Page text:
And in many ways Ceylon is just that. It's just tea. My friend Audrey, who turns up her nose at my fancy and special teas, would enjoy this one just fine with a bit of milk and a biscuit.  I suppose it's one of the finer teas that doesn't overwhelm you with a strange or new taste. But what I found most interesting about Ceylon is that when I tried it lightly steeped, leaving the teabag in for a short time, it tasted dark and almost bitter. Not a big fan. So I let the teabag sit and steep for almost 10 minutes while I edited photos, and when I came back and tried the second cup, it was really nice! Either I got the bitterness right out at the start (my green decaffeination process again), or it just does better when steeped longer!

Didn't feel like going out for a walk this morning, so I did.  I'm finding that even at my most tired, my morning walk really does set the tone for the day. Today the skies were grey but bright, and I came back all enthused and glad I went out in the first place.

Walk on!

Walk length: 35 minutes

Friday, 8 July 2011

Day 76: Lady Grey

Lady Grey is one of the choices from my Twinings sampler that Audrey got for me, and one that I've wanted to try for a long time. It just conjures up many beautiful images in my mind. Interestingly enough, I was surprised to find that the packet proclaims it 'zesty and bright'...I was thinking of a lady wrapped in mist and fog, cloak pulled about her, coming in to her ancestral home and pouring a fog-like tea out of her silver teapot. But one taste of this tea, and that image vanished as quickly as the imagined mist.

It is definitely 'zesty and bright'. It's cheery, with a flavour of oranges and citrus combined with the Earl Grey taste.  As though our lady of the mist was wandering through the fog and suddenly the sun breaks out, and she realises she is standing in an orchard, row upon row of green trees laden with succulent orange fruit.  The oranges catch the sunlight as it breaks out from the clouds, and for a moment she thinks she's in an orchard of gold. There is fruit in abundance on the trees, and lying scattered in gorgeous profusion on the ground.  The green grass lights up, too, and the dark blue-grey sky serves as a perfect contrast.  She reaches out (with her lily-white hand, of course) and plucks one particularly bright one, cradling it in her hand. As she walks, the fog disappears behind her, and the sun comes out in full glory, sending rays slanting through the orchard, over the rooftops of her massive home. It's a huge place, rather like something belonging to Mr Darcy, or Mr Bingley (but not Mr Rochester, because there is no gloom in this home).  She reaches the side door, where the butler has laid out the tea for the morning - silver tea set, white china, crisply ironed linen, and of course her husband's tea, the tea he had commissioned (he is an Earl) is there, ready to be poured out.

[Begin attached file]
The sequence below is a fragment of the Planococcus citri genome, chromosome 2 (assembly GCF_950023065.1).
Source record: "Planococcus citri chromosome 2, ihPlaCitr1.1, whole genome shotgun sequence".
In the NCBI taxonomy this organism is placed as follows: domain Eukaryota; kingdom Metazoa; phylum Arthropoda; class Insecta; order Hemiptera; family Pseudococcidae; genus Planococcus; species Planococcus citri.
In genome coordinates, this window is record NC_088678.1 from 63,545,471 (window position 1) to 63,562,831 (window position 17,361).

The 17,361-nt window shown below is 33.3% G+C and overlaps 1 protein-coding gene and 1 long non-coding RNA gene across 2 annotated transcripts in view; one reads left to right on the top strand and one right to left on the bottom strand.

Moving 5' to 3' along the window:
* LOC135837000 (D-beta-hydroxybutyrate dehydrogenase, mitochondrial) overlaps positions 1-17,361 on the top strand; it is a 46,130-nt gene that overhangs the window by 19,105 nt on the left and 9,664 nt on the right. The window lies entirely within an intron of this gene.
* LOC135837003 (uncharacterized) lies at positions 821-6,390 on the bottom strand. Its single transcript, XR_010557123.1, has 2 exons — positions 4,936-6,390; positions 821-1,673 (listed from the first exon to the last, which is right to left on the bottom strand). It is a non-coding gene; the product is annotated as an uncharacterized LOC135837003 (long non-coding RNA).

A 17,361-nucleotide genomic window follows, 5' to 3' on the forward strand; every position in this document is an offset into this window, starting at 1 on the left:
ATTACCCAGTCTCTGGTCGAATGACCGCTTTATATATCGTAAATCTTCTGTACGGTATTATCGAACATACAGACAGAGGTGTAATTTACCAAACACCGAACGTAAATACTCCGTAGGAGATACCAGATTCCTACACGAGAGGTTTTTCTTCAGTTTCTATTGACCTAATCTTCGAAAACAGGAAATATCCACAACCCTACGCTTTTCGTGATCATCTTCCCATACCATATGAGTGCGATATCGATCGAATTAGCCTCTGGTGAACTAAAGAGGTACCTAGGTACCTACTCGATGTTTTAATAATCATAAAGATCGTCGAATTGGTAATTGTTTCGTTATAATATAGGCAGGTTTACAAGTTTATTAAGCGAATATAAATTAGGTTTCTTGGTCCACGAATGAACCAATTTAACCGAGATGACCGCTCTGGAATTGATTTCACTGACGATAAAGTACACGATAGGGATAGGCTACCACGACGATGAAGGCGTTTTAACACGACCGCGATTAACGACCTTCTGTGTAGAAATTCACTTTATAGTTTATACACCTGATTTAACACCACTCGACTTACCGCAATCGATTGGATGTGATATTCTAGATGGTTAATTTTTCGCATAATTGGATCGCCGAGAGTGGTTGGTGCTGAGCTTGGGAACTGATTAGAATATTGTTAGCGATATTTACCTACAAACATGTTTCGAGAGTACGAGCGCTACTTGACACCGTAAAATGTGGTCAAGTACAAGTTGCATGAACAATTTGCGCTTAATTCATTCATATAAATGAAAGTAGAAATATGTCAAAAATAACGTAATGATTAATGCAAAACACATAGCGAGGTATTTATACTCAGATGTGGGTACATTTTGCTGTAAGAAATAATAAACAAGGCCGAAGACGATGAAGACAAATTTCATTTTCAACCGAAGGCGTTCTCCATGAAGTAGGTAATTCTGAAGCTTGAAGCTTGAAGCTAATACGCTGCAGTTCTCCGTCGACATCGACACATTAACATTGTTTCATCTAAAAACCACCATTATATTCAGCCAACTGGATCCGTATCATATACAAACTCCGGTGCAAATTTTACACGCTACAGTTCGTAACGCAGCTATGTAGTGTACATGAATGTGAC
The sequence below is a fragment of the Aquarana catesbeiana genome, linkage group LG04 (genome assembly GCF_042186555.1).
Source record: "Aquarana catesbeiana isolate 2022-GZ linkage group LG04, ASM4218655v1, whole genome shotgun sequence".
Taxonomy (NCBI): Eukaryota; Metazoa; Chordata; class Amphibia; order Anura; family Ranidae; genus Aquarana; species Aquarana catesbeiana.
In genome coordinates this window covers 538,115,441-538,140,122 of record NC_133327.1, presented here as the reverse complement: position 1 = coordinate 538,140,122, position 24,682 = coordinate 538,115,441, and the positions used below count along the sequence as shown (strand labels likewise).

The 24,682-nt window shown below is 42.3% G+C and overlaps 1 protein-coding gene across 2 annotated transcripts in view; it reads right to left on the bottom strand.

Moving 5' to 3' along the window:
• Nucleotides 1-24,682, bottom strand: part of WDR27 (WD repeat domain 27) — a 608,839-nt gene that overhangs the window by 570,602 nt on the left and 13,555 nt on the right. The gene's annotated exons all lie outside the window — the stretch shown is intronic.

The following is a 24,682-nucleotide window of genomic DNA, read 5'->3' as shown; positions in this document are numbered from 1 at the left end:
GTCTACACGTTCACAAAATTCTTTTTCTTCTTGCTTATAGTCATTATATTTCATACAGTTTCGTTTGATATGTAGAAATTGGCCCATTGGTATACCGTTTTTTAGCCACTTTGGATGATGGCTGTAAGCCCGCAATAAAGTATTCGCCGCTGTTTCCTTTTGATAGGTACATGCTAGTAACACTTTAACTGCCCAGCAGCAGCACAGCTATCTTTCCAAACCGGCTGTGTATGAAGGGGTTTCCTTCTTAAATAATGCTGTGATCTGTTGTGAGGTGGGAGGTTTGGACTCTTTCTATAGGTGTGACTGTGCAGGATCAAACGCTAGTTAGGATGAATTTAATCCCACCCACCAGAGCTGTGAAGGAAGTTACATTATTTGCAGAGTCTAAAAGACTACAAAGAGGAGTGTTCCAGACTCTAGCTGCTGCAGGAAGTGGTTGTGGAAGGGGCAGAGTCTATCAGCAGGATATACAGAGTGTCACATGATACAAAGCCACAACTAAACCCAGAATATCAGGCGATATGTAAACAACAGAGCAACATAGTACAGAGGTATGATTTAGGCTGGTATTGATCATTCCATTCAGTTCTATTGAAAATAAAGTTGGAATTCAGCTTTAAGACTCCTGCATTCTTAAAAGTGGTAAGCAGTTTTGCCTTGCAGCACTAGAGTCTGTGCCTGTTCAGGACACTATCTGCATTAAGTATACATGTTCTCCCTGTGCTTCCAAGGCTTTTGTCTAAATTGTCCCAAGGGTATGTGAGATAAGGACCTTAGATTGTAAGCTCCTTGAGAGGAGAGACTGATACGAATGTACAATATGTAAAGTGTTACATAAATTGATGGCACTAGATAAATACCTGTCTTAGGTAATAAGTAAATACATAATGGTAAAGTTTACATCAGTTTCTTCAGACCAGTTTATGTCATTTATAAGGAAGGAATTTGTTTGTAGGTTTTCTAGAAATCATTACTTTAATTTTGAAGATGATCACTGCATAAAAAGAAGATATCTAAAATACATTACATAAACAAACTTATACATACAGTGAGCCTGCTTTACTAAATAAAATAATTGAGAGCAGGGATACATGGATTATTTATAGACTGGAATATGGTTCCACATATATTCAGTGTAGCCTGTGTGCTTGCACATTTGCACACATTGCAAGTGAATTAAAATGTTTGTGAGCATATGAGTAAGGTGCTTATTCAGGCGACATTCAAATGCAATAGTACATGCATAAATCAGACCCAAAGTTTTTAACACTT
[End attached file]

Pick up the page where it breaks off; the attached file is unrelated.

'Your tea, madam?' The butler inclines his head graciously, and begins to pour, as he has every morning for this beautiful lady.